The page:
Morang River

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I decided to take a break from the recipes to show you the beautiful Morang river of Maracas Valley …..

One of the rivers found in Maracas Valley, it is frequented by most who know of it. Nestled at the foot of the El Tucuche Mountain and blanketed under lush green forest, this river provides a pleasant backdrop for a river lime.

Closely situated to this river is the village of El Luengo. The river is a an important source of water for the villagers and wild animals alike. A pipeline runs from the mountainside to supply the village with fresh drinking water that is unlike any other. I might also add that it tastes even better than bottled water.

Morang River

The walk to the Morang river is a relaxing one since you are under the thick forest cover most of the time. Along the way there are many small pools, some of them seemingly secluded. As you go along the beaten path the familiar aromatic smell of Tonka Bean fills the air but for a moment and then floats away in the cool breeze. There are many cocoa and coffee trees along the way that reminds me of our rich past, when these crops were integral to Trinidad and Tobago’s economy.

A word of caution though! I would advise any visitor to travel in groups for safety reasons, after all you are in the forest. Other than that, please walk with garbage bags and leave the natural environment untouched for others to enjoy. This is truly one of the many hidden jewels of Trinidad and Tobago.

the journey now begins on foot
notice the pipeline
On our way we had to cross the river. Hope you don’t mind getting your feet wet!

We finally arrived at the main pool

Quite refreshing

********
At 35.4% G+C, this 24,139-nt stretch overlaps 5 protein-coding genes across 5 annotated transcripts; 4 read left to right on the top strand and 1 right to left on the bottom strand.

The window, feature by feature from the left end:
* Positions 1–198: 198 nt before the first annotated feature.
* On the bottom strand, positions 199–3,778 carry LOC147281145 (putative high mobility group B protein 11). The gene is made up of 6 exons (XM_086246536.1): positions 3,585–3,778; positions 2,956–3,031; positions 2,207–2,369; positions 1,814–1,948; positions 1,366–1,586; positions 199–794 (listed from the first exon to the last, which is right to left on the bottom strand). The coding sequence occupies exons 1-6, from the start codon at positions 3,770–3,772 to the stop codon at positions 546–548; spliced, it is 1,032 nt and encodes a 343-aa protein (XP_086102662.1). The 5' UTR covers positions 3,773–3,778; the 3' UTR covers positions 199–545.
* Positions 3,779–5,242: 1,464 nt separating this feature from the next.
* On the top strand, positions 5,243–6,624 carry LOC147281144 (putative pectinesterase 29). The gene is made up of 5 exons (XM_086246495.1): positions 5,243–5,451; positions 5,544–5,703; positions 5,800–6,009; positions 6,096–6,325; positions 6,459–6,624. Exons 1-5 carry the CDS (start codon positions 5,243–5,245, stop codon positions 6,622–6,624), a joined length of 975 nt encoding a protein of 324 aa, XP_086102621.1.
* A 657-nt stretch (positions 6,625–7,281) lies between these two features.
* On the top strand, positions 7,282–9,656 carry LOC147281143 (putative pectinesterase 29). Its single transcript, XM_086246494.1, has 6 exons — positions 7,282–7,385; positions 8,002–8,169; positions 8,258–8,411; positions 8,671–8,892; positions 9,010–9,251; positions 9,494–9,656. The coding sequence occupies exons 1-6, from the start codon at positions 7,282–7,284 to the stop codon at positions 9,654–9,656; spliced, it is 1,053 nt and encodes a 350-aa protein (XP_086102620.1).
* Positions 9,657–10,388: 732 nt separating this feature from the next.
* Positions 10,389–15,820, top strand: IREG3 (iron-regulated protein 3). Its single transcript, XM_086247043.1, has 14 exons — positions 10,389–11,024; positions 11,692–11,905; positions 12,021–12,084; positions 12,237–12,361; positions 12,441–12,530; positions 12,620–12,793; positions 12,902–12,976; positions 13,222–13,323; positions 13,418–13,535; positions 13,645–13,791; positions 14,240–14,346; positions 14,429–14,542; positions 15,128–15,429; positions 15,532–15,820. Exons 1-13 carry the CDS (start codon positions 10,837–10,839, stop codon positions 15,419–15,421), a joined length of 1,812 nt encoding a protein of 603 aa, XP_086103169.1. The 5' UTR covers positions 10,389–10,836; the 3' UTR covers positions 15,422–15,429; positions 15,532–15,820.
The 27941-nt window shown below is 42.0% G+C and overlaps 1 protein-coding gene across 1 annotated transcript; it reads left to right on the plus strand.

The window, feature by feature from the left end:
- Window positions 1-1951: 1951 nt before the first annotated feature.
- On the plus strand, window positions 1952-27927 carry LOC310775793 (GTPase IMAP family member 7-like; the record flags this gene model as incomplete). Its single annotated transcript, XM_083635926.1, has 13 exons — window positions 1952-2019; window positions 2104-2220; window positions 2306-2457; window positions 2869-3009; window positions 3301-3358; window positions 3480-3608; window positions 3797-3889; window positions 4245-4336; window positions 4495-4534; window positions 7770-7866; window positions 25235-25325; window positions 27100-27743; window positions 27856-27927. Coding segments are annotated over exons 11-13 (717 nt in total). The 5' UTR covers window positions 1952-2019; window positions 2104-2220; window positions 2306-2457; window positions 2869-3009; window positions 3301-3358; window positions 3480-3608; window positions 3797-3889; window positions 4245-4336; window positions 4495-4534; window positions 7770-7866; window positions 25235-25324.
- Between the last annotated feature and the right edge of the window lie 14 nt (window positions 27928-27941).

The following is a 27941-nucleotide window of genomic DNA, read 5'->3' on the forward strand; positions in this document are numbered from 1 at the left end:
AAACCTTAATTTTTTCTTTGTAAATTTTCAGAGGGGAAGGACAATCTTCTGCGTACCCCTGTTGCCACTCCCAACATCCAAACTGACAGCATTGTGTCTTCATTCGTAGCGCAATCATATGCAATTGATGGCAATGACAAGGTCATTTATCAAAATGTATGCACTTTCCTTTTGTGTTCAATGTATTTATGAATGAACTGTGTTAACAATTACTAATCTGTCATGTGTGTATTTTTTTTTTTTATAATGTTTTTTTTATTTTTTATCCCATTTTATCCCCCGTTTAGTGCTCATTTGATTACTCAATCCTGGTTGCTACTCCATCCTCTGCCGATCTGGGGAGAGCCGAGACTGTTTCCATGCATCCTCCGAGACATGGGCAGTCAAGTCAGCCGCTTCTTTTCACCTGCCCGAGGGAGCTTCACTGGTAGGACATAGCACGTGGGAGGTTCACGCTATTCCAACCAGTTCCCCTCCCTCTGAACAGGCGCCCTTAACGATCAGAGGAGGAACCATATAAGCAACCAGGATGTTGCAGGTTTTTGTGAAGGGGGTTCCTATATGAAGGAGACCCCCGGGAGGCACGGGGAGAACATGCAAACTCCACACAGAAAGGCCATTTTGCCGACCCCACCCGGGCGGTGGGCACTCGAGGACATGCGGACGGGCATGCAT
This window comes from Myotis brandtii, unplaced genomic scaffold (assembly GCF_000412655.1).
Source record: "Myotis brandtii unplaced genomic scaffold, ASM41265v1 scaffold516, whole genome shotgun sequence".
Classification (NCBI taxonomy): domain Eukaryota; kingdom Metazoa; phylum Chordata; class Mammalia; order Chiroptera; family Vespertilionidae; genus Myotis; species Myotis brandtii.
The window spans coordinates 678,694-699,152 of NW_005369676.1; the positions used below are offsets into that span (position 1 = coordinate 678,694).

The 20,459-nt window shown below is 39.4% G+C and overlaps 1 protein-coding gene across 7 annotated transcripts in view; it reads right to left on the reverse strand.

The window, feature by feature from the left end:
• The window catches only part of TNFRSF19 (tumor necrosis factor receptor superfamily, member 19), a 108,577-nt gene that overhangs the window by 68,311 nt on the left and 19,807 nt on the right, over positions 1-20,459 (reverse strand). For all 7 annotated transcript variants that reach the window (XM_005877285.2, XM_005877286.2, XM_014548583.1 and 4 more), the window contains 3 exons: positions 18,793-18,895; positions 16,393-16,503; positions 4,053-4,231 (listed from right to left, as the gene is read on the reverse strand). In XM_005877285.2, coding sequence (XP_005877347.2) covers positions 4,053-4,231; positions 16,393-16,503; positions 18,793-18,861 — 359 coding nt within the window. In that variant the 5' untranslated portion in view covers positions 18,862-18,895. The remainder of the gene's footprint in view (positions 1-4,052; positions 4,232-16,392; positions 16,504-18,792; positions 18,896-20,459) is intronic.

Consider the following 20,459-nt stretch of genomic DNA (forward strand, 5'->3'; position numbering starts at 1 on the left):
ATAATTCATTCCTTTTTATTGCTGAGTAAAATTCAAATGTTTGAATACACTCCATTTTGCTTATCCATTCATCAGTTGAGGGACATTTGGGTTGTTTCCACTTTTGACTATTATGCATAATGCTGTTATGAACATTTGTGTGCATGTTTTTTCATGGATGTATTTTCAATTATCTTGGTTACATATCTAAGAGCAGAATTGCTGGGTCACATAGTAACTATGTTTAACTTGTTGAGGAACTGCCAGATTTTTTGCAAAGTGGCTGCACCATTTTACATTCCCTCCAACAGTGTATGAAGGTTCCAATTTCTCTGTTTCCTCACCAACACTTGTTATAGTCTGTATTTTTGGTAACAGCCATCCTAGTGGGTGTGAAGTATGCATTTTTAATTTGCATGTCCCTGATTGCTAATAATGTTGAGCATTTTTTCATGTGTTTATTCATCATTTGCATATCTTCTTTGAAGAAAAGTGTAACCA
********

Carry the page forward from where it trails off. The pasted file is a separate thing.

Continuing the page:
On our way back we came across some Hunting Ants (Army Ants).
We have great respect for them

Hope you enjoyed the pics!


  1. says

    I used to go up there with my cousin and some friends but ever since crime has elevated in that area we no longer go. The water was always clean and clear and if you were able to climb up the wall then you would meet a small waterfall and some more pools. Simply amazing.

  2. Michel says

    Hey guys ….

    I was there with my wife only a few months ago.

    Do you call “crime” a few folks nicely smoking Ganja with their feet in the water? Then yes, they were CRIMINALS there!! And my God, most of them were rastas!!

    By the way, the hand rail that appears on the picture wasn’t there any longer, 6 months ago.

    The cascade is actually a little bit further away then where these pictures have been taken. And they’re much prettier than this. There’s a couple different sets of ponds. Follow the trail, you’ll get to the top one. Before that, there’s a path leading away from the main trail, easy to miss, that will get you to another wonderful place.

    Now, what I call criminal is to forget to mention that the path leading to the cascades is kinda unsafe. By unsafe I mean slippery and overgrown. Cancel that. Most of it is just a path in the jungle and it’s following the side of a hill/mountain. Don’t know the name, but “Big steep rock”. And I call a path the kind of trail where I can’t put my 2 feet side by side.

    So yes, if you’re 12, it’s fun and easy. If you’ve been using this kind of paths when you were 12, I’m sure it’s still fun.

    If you’re over 40, hehe, trust me, you’ll be happy to stumble on Bandits !!!

    Don’t go there alone (because of the path, not because of the humans), take a phone, put on shoes, relax and enjoy nature. Take your garbage down with you.

    (You also can talk to the rastas, they bite less than the ants).

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